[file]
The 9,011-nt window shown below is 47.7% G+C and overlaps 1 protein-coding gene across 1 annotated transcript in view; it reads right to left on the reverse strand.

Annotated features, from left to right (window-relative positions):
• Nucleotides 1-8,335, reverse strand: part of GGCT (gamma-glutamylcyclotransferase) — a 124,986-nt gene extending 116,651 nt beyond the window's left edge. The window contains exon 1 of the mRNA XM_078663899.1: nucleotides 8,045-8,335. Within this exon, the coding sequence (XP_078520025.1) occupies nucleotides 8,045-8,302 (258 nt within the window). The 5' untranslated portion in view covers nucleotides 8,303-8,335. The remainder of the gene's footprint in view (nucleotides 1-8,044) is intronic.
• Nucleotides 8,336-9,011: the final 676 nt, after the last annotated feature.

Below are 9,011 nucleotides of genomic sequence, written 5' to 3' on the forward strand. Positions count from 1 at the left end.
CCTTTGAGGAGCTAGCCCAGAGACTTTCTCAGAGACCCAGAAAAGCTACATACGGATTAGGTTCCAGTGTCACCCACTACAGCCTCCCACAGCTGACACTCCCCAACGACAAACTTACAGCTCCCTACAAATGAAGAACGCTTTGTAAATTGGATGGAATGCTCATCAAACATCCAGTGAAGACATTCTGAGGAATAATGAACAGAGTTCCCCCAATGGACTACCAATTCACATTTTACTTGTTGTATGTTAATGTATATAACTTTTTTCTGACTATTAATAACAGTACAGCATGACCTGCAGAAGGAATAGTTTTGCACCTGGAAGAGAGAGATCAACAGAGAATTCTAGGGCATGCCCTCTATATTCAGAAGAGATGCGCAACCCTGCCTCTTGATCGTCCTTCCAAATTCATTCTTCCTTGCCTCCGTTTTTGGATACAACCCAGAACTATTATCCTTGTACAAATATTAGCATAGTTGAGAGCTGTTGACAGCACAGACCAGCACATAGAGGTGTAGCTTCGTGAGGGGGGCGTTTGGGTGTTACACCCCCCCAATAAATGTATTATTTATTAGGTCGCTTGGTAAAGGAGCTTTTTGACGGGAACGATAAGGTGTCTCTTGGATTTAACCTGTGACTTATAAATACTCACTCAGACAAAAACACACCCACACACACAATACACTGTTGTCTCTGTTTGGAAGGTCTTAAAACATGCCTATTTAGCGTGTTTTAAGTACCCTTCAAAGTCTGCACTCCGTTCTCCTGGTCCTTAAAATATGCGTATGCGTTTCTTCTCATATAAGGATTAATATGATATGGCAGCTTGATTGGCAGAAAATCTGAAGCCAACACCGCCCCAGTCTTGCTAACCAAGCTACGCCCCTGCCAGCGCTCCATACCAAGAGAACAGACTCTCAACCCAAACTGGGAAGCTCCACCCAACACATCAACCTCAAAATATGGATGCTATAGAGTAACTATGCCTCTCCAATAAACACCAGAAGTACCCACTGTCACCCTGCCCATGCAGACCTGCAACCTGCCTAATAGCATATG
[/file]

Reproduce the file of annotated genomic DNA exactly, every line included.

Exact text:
The 9,011-nt window shown below is 47.7% G+C and overlaps 1 protein-coding gene across 1 annotated transcript in view; it reads right to left on the reverse strand.

Annotated features, from left to right (window-relative positions):
• Nucleotides 1-8,335, reverse strand: part of GGCT (gamma-glutamylcyclotransferase) — a 124,986-nt gene extending 116,651 nt beyond the window's left edge. The window contains exon 1 of the mRNA XM_078663899.1: nucleotides 8,045-8,335. Within this exon, the coding sequence (XP_078520025.1) occupies nucleotides 8,045-8,302 (258 nt within the window). The 5' untranslated portion in view covers nucleotides 8,303-8,335. The remainder of the gene's footprint in view (nucleotides 1-8,044) is intronic.
• Nucleotides 8,336-9,011: the final 676 nt, after the last annotated feature.

Below are 9,011 nucleotides of genomic sequence, written 5' to 3' on the forward strand. Positions count from 1 at the left end.
CCTTTGAGGAGCTAGCCCAGAGACTTTCTCAGAGACCCAGAAAAGCTACATACGGATTAGGTTCCAGTGTCACCCACTACAGCCTCCCACAGCTGACACTCCCCAACGACAAACTTACAGCTCCCTACAAATGAAGAACGCTTTGTAAATTGGATGGAATGCTCATCAAACATCCAGTGAAGACATTCTGAGGAATAATGAACAGAGTTCCCCCAATGGACTACCAATTCACATTTTACTTGTTGTATGTTAATGTATATAACTTTTTTCTGACTATTAATAACAGTACAGCATGACCTGCAGAAGGAATAGTTTTGCACCTGGAAGAGAGAGATCAACAGAGAATTCTAGGGCATGCCCTCTATATTCAGAAGAGATGCGCAACCCTGCCTCTTGATCGTCCTTCCAAATTCATTCTTCCTTGCCTCCGTTTTTGGATACAACCCAGAACTATTATCCTTGTACAAATATTAGCATAGTTGAGAGCTGTTGACAGCACAGACCAGCACATAGAGGTGTAGCTTCGTGAGGGGGGCGTTTGGGTGTTACACCCCCCCAATAAATGTATTATTTATTAGGTCGCTTGGTAAAGGAGCTTTTTGACGGGAACGATAAGGTGTCTCTTGGATTTAACCTGTGACTTATAAATACTCACTCAGACAAAAACACACCCACACACACAATACACTGTTGTCTCTGTTTGGAAGGTCTTAAAACATGCCTATTTAGCGTGTTTTAAGTACCCTTCAAAGTCTGCACTCCGTTCTCCTGGTCCTTAAAATATGCGTATGCGTTTCTTCTCATATAAGGATTAATATGATATGGCAGCTTGATTGGCAGAAAATCTGAAGCCAACACCGCCCCAGTCTTGCTAACCAAGCTACGCCCCTGCCAGCGCTCCATACCAAGAGAACAGACTCTCAACCCAAACTGGGAAGCTCCACCCAACACATCAACCTCAAAATATGGATGCTATAGAGTAACTATGCCTCTCCAATAAACACCAGAAGTACCCACTGTCACCCTGCCCATGCAGACCTGCAACCTGCCTAATAGCATATG